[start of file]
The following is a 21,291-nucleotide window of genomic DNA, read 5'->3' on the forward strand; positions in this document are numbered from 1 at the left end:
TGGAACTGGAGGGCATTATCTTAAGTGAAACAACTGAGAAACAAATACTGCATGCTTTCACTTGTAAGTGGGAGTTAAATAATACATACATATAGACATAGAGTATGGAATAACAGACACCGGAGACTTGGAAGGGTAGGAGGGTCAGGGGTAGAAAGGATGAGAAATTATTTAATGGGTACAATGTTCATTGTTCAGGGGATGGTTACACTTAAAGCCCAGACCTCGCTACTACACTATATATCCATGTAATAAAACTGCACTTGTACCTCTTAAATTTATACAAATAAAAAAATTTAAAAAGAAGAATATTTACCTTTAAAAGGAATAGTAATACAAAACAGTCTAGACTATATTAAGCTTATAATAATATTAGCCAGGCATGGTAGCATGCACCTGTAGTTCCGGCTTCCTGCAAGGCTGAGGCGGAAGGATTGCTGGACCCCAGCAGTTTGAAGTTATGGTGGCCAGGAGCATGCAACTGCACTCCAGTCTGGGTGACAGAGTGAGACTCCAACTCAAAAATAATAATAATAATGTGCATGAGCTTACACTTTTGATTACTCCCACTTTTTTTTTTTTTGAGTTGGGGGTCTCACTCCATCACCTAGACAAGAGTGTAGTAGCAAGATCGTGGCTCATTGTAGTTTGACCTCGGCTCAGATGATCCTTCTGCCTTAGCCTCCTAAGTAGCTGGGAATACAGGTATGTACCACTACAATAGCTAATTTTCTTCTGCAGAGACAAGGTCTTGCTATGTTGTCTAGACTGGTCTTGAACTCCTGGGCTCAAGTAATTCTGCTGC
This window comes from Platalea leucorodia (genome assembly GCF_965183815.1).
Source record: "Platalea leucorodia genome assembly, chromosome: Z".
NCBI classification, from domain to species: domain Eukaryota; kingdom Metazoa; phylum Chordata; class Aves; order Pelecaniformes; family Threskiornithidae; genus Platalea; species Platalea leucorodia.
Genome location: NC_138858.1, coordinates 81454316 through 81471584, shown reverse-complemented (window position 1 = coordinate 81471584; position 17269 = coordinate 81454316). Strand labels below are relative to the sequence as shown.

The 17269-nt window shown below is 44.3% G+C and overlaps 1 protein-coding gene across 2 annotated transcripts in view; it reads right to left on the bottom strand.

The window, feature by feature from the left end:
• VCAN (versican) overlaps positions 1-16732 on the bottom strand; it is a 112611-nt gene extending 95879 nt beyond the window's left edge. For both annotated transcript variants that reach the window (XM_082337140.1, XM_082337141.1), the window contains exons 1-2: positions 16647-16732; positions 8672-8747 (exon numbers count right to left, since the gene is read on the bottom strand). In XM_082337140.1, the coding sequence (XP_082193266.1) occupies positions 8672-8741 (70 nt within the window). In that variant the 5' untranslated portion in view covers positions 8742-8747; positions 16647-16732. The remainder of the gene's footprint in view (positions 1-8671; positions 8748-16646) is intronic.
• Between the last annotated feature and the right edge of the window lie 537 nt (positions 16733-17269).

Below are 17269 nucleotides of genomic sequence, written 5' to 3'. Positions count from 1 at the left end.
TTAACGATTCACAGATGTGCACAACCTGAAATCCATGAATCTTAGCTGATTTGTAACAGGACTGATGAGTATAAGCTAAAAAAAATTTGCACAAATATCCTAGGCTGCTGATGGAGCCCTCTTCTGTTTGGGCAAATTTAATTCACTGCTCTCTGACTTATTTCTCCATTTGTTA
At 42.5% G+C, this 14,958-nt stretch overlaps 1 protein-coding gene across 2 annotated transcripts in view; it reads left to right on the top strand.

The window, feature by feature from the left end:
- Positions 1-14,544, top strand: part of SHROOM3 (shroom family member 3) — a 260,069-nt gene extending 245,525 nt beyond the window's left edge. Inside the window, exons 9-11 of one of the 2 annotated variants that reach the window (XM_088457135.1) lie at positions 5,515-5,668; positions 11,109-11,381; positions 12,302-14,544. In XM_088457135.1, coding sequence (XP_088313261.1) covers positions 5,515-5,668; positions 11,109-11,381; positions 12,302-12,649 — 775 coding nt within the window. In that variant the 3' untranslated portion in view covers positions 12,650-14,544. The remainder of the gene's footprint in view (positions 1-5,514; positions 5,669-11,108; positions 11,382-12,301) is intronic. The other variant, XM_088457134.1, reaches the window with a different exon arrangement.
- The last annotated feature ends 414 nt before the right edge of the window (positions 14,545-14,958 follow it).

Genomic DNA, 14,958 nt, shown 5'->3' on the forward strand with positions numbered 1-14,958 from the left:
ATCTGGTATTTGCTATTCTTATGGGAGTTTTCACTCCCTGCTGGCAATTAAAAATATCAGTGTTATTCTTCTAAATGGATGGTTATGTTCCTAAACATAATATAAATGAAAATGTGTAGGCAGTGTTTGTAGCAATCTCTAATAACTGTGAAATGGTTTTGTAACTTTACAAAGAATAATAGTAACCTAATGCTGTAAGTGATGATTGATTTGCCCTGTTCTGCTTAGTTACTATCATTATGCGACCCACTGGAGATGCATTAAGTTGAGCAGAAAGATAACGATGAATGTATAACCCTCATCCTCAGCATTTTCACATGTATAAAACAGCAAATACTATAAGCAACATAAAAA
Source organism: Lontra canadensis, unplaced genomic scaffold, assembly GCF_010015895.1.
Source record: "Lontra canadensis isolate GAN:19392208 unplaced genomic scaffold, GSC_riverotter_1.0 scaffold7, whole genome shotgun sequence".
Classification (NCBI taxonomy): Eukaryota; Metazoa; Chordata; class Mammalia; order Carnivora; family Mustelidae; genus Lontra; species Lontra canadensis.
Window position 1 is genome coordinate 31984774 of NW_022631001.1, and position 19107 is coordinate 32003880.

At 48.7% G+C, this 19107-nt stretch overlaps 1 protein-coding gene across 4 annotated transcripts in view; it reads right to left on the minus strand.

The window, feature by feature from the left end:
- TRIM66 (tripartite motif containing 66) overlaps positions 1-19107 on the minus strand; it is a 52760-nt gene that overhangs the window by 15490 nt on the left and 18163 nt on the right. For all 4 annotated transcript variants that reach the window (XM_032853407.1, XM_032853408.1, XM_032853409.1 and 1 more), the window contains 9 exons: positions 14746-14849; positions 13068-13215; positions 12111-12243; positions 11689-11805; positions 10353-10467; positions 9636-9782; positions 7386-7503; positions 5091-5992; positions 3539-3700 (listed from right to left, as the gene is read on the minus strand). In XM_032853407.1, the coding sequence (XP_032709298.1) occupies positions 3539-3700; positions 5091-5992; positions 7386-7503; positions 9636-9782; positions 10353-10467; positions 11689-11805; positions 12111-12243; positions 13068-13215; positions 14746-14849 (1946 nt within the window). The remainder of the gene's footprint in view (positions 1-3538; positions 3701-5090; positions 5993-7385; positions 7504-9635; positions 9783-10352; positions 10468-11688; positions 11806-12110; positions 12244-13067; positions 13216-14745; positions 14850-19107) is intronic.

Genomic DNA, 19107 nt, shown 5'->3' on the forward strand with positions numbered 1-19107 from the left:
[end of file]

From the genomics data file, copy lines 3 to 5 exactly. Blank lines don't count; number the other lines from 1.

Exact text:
This window comes from Platalea leucorodia (genome assembly GCF_965183815.1).
Source record: "Platalea leucorodia genome assembly, chromosome: Z".
NCBI classification, from domain to species: domain Eukaryota; kingdom Metazoa; phylum Chordata; class Aves; order Pelecaniformes; family Threskiornithidae; genus Platalea; species Platalea leucorodia.